08. The Mitzva of Simḥa

There is a positive mitzva to experience simḥa (joy) on the festivals, as it is written: “You shall rejoice in your festival (ve-samaḥta be-ḥagekha)” (Devarim 16:14). We have already seen that Shabbat and Yom Tov are “mikra’ei kodesh” and that it is a mitzva to sanctify them with festive meals and fancy clothing (Sifra, Emor 12:4). The mitzva of simḥa on Yom Tov adds another layer: having more meat and wine at Yom Tov meals than at Shabbat meals (as explained in the next paragaph). Similarly, there is a mitzva to have fancier clothing for Yom Tov than for Shabbat. On Shabbat it is enough to wear respectable clothing, whereas on Yom Tov there is a mitzva to wear the nicest clothes. If one must buy festive clothes, it is proper to buy them before a festival (SA 529:1; MA ad loc. 4; MB ad loc. 12).

There are four components to the mitzva of simḥa. First, the primary expression of the mitzva is to do something especially enjoyable, which causes one’s joy to permeate the entire festival. Given the differences between men and women, to bring men joy, festive meals with meat and wine should be held (as explained in the next section), and to bring women joy, new clothing or jewelry should be purchased for her before the festival. One item of clothing is enough to fulfill this mitzva (see section 10 below). To make children happy, candy should be bought for them, as this is what makes them happiest.

Second, as described above, the term “mikra’ei kodesh” is applied to the holidays as well as Shabbat, and translates into a mitzva to sanctify them with festive meals and nice clothes. Since Yom Tov has an additional mitzva of simḥa, it is incumbent on both men and women to make sure that their Yom Tov meals and clothes are nicer than those of Shabbat. There is also a mitzva to study Torah on Yom Tov, because it is enjoyable (as explained above in section 5).

Third, it is a mitzva to participate in whatever activities one generally enjoys – like singing, dancing, and going on outings (section 13 below).

Fourth, throughout Yom Tov it is a mitzva to be in a good mood and to avoid things that cause anguish. It is therefore forbidden to mourn, eulogize, or fast (section 14 below).[4]

One must enjoy the festival and not rejoice in something that is liable to make him forget about the joy of the festival. For this reason, one may not get married on Ḥol Ha-mo’ed. “‘You shall rejoice in your festival’ and not in your wife” (MK 8b). One who gets married is so happy with his wife that he does not pay attention to the simḥa of the festival. However, one may get married right before Yom Tov and hold Sheva Berakhot at the Yom Tov meals because, in this case, the simḥa of the festival is primary, and the simḥa of the Sheva Berakhot does not detract from it but rather reinforces it (SA 546:1-3; 10:4 below).

Even though the mitzva of simḥa is explicitly mentioned in the context of the pilgrimage festivals, Rosh Ha-shana is included in this mitzva as well, because all biblical holidays are equated with one another. Nevertheless, the simḥa of the pilgrimage festivals is greater, as there is a mitzva then to make a pilgrimage to the Temple and to offer shalmei simḥa (festive peace offerings, explained below) (MB 597:1).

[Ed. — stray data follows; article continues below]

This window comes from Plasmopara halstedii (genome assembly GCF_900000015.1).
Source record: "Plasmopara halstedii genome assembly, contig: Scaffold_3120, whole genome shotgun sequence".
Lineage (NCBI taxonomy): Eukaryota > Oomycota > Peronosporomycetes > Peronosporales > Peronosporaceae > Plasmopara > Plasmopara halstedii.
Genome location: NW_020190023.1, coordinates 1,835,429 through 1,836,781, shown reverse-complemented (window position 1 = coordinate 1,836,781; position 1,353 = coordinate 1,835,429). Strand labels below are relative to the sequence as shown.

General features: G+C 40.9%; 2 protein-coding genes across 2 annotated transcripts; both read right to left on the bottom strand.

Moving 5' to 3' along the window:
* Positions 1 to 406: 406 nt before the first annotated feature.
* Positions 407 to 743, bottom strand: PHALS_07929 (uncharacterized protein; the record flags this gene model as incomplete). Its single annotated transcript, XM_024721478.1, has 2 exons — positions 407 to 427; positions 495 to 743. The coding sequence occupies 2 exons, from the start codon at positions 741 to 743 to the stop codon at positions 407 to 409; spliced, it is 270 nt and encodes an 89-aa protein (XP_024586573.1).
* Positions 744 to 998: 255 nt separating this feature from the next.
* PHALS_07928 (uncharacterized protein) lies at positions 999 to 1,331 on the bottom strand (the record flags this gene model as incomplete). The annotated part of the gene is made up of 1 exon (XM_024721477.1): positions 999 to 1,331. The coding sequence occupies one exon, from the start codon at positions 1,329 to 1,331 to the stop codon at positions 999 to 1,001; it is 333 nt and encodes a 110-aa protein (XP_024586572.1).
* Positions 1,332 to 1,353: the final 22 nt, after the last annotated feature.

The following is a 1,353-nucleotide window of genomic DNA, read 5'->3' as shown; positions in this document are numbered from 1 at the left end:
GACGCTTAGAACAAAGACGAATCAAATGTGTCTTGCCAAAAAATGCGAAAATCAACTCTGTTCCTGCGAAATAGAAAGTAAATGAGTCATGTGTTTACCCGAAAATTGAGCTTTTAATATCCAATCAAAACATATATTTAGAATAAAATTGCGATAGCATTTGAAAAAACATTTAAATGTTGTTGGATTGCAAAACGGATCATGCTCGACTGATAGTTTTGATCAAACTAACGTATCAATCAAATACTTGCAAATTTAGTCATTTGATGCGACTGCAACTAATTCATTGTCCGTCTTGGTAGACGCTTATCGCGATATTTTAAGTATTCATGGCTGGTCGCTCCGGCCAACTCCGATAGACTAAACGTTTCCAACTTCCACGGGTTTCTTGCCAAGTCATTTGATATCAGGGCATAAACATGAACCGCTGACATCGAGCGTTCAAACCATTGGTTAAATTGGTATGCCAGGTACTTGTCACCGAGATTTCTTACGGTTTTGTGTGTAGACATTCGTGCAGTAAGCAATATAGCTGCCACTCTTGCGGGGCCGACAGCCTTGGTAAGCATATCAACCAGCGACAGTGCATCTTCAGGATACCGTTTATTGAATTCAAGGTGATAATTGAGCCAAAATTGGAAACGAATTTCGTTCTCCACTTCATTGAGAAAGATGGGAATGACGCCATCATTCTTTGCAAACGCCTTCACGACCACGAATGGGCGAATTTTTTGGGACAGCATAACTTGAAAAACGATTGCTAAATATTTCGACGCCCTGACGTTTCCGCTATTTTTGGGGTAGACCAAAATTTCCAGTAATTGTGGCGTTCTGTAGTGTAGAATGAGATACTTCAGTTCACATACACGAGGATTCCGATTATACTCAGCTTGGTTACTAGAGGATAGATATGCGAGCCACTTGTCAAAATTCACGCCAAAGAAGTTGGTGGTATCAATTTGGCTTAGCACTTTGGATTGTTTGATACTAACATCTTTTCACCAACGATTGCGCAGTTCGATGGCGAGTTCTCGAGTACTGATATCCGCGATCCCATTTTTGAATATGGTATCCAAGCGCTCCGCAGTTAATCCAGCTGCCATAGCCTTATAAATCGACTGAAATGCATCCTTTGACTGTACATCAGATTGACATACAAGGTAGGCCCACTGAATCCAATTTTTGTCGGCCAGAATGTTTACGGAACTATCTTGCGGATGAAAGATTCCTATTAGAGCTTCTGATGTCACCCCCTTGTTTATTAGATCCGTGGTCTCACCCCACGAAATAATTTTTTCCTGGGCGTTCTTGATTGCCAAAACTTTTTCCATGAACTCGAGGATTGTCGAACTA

[4]. The Gemara formulates it as follows. “Our rabbis taught: A man is obligated to bring joy to his children and his household on a festival, as it says, ‘You shall rejoice in your festival [with your son, and daughter, etc.]’ (Devarim 16:14). With what does he bring them joy? With wine. R. Yehuda said: Men with what is suitable for them, and women with what is suitable for them. ‘Men with what is suitable for them’ – with wine. And women with what? R. Yosef taught: In Babylonia, with colored clothes; in Eretz Yisrael, with ironed linen clothes” (Pesaḥim 109a). This is the mitzva of extra simḥa. Besides this, there is also a mitzva for women to have more simḥa and additional courses at Yom Tov meals than at Shabbat meals. (See Responsa Rabbi Akiva Eger, supplementary material to §1; Sha’agat Aryeh §65.) There is also a mitzva for men to wear nicer and more pleasing clothing on Yom Tov than on Shabbat (SA 529:1). Additionally, even though men fulfill their obligation of extra simḥa at the daytime meal (as explained in the next section), there is also a mitzva to have extra simḥa at the nighttime meal. The source for all of this was mentioned in the previous section – both Shabbat and Yom Tov are referred to as mikra’ei kodesh, and therefore must be sanctified through “food, drink, and clean clothes” (Sifra, Emor 12:4). On Yom Tov we must add another level, because the verse states: “You shall rejoice in your festival.” We see that in addition to the primary mitzva of simḥa, which is achieved through doing something special that brings joy, there is a mitzva to increase the simḥa through one’s meals and clothes. These are the first two parts of the mitzva. The third part (doing whichever activities one generally enjoys) is not included in the second part because it is optional, meant for those who enjoy doing certain things. This is different from the two previous parts, which are obligatory upon everyone, as will be explained below in section 13. The fourth part of the mitzva of simḥa will be explained in section 14.

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